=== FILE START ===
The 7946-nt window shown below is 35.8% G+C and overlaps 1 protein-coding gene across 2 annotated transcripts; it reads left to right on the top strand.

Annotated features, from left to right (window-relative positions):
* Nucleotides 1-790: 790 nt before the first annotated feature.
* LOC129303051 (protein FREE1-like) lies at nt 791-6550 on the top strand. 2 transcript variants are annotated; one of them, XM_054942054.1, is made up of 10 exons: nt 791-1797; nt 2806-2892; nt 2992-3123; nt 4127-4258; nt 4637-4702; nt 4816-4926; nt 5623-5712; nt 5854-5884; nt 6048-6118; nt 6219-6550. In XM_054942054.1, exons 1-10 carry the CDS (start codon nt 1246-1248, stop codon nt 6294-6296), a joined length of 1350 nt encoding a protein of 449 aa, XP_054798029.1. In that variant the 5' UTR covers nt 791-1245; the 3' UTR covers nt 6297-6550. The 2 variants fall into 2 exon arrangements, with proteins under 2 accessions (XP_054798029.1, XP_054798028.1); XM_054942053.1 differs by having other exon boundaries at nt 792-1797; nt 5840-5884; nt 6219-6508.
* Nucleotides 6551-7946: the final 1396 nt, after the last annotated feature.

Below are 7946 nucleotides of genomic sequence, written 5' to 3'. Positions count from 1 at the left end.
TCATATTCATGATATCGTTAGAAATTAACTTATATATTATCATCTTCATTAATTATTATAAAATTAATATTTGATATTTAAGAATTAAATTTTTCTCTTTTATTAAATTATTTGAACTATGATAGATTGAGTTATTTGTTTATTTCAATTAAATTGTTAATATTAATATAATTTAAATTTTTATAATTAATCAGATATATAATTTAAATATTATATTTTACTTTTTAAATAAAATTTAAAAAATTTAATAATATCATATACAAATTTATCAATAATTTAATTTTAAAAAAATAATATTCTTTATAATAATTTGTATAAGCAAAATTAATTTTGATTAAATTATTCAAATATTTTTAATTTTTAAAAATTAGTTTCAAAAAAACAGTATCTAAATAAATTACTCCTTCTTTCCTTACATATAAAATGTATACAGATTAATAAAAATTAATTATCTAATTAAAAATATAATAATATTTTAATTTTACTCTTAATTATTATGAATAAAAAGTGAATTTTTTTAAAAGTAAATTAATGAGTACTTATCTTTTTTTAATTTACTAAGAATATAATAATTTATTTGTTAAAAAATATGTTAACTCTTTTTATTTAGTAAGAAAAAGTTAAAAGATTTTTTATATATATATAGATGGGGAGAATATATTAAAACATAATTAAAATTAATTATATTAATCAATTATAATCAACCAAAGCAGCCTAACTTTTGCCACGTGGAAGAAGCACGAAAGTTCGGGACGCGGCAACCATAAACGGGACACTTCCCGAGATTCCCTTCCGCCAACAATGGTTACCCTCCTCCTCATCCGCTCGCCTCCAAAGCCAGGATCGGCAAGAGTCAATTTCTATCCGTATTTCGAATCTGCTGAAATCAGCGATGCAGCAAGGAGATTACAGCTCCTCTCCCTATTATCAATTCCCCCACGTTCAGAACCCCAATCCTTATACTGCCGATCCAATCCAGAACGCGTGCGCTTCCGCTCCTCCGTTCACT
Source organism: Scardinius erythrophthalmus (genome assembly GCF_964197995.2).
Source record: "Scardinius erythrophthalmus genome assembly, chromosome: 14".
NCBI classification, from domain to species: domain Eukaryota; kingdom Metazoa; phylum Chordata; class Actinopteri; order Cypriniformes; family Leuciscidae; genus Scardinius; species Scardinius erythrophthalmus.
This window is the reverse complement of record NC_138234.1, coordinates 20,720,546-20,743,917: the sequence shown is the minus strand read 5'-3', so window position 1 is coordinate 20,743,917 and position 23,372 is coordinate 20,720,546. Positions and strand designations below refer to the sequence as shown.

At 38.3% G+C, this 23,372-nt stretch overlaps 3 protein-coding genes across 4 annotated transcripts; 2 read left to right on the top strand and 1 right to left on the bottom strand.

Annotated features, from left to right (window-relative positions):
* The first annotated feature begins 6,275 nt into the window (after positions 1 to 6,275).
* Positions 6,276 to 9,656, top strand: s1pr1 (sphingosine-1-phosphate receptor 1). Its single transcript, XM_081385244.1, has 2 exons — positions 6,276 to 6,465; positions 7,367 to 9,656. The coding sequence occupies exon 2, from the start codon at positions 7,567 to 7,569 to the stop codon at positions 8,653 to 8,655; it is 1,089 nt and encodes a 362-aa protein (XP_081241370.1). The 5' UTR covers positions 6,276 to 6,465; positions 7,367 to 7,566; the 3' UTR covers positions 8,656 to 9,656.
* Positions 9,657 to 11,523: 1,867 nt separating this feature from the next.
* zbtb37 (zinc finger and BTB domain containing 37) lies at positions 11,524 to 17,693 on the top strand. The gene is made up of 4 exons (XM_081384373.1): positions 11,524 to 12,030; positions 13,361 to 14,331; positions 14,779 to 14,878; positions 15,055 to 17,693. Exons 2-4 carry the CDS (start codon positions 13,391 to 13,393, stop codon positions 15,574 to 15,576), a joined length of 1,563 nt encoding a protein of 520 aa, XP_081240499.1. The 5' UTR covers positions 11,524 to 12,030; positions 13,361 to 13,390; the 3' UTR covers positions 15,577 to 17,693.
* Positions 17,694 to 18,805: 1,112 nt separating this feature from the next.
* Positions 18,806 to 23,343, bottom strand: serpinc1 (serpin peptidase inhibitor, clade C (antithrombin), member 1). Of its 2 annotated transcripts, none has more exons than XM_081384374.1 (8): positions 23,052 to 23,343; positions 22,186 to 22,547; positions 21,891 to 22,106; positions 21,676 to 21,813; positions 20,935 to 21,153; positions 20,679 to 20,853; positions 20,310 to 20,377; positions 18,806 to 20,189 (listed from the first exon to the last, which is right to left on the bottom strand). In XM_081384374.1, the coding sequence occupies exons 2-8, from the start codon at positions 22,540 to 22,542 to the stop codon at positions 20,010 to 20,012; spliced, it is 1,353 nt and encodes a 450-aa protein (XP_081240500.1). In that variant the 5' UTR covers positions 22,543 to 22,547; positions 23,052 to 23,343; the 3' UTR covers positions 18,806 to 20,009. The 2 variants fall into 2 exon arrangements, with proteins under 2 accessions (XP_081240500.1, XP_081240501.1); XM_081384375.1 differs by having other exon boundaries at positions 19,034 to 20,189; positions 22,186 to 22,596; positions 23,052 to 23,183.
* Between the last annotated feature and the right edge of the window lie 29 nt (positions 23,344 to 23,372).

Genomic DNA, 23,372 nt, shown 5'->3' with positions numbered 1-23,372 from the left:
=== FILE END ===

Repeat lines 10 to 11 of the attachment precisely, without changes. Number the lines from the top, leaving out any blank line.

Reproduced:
NCBI classification, from domain to species: domain Eukaryota; kingdom Metazoa; phylum Chordata; class Actinopteri; order Cypriniformes; family Leuciscidae; genus Scardinius; species Scardinius erythrophthalmus.
This window is the reverse complement of record NC_138234.1, coordinates 20,720,546-20,743,917: the sequence shown is the minus strand read 5'-3', so window position 1 is coordinate 20,743,917 and position 23,372 is coordinate 20,720,546. Positions and strand designations below refer to the sequence as shown.